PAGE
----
Charlotte's Senior Project has taken her to teach at Harlem Academy
in Harlem, New York. She volunteered to provide a student perspective to senior project through the following post. Read all of Charlotte's Senior Project posts here
In my Environmental Social Science class we learned about the industrial food system, and how all aspects of it affect our world. An underlying theme in the class is the importance of a healthy meal.
We watched a Jamie Oliver video about the importance of food education in a school, and I decided to integrate my ‘action project’ for Adam’s class into my senior project teaching at Harlem Academy in Harlem, NY. My project goals are to teach students about fruit they eat for their lunch each day, where it comes from, and what fruit they could grow in the city park for themselves.
The teacher that Lacey and I are working with for our senior project told me that the students know a lot about food, and the importance of being healthy, but that they do not yet understand the comprehensive process that brings the fruit to their table, so I decided this would be the focus of my lesson plan for Tuesday May 8th.
We decided to pick some fruit, and then make a presentation about where it comes from, what climate they can grow in, and the characteristics such as color, texture, and taste. At the beginning of the lesson, we asked the students if they knew where fruit comes from, some of the kids raised their hands and said, grocery stores, meadows, or fields.
After they learned all about the fruits we brought with us and were quizzed about each one, we pushed all the tables together and created a fruit salad. While eating the fruit salad we talked about which fruits they liked and which ones they didn’t and were asked where each fruit originated.
The kids really enjoyed the lesson, but at the same time I found myself learning as much as they were. I have had past experiences teaching art and crafts, skiing, games, and reading and writing. However, through this experience I have learned the importance of taking a familiar action, such as eating fruit, and teaching students to be discerning about the ‘behind the scenes’ of that action. Solely by teaching them this relevant knowledge, they have become more aware of what they are consuming.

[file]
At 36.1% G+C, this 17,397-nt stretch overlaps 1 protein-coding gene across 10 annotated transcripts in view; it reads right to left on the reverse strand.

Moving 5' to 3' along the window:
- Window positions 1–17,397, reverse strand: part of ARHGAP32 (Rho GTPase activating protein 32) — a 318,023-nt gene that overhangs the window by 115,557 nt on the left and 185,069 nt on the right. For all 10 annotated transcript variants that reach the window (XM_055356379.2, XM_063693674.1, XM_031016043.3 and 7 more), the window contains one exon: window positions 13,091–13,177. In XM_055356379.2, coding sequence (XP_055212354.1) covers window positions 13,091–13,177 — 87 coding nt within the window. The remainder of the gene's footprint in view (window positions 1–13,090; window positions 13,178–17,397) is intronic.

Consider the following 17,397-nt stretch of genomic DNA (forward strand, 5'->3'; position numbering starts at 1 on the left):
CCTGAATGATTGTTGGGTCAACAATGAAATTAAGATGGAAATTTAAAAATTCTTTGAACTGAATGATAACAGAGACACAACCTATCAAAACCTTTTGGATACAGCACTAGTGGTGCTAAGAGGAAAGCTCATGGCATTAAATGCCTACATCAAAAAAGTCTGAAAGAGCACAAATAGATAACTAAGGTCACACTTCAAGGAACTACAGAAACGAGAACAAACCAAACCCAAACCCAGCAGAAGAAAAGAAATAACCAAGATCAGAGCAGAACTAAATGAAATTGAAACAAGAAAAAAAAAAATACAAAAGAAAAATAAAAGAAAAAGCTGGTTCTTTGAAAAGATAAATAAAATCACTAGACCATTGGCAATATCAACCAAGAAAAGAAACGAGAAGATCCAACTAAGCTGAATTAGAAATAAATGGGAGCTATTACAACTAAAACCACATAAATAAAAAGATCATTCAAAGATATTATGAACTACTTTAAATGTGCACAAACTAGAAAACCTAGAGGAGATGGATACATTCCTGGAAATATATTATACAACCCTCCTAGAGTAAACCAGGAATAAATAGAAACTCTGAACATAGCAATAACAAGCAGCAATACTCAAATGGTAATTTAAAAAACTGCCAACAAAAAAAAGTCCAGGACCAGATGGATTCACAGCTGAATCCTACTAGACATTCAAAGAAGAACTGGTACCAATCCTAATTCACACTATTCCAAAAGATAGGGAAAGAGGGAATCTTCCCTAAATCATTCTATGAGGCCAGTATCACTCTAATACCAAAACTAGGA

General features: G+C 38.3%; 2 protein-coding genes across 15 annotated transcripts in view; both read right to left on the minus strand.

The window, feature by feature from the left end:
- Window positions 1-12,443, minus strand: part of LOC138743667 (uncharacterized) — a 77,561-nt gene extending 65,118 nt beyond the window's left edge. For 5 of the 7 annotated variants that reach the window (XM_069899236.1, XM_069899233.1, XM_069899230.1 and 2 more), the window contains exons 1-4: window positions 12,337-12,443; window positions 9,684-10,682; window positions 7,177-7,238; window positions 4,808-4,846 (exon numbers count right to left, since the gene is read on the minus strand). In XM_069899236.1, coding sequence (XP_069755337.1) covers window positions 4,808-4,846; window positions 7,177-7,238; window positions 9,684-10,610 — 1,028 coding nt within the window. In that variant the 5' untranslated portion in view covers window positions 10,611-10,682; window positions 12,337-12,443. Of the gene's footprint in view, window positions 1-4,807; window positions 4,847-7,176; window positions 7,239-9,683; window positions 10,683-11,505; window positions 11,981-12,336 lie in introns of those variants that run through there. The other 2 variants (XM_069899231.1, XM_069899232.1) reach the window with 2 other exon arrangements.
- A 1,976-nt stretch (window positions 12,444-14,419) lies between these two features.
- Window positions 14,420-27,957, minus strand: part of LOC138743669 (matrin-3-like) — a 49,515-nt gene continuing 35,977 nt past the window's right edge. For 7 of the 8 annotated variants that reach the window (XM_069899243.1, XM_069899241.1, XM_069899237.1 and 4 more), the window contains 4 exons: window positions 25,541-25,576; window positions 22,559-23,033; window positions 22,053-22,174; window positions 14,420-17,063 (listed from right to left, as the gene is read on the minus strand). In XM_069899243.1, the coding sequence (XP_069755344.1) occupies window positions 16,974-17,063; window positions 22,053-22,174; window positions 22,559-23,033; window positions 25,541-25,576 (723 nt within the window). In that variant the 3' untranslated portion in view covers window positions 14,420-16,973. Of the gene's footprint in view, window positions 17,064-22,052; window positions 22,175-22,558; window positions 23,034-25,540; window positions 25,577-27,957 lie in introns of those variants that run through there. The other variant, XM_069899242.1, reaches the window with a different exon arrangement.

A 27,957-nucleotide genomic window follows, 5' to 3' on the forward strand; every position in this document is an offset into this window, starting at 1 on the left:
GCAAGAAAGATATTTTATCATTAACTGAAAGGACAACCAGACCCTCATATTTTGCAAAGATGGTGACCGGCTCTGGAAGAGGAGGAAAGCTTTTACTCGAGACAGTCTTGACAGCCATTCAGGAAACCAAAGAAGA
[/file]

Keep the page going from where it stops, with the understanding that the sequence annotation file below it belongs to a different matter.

Even children have the right to know where their food comes from, and its importance as a lesson is overlooked in many schools today. Comparing students' knowledge of food origins in Harlem to those students I taught in the Andover Elementary/Middle School reveals a considerable difference between the two. Students in rural New Hampshire were far more aware of where their food was grown, reinforcing the significant need to include this type of lesson in all school curriculums.
I feel as though I am incredibly fortunate that my action project for Environmental Social Science could coincide as nicely as it did with my senior project. The goal for each of us in our action project was to create a project that demonstrated our competency as literate citizens on whatever subject we decide to pursue.
Having the opportunity to teach this lesson and complete this senior project serves as a representative culminating experience for my Proctor academic career. It is a the perfect example of what Proctor has taught me: self guided leadership, experiential and hands on learning, and giving back to the community. After Proctor I would like to pursue a degree in education and take that to the developing world and work in the schools there; this experience is giving me a glimpse of what teaching will be like!
**To read other student experiences from Senior Project, click here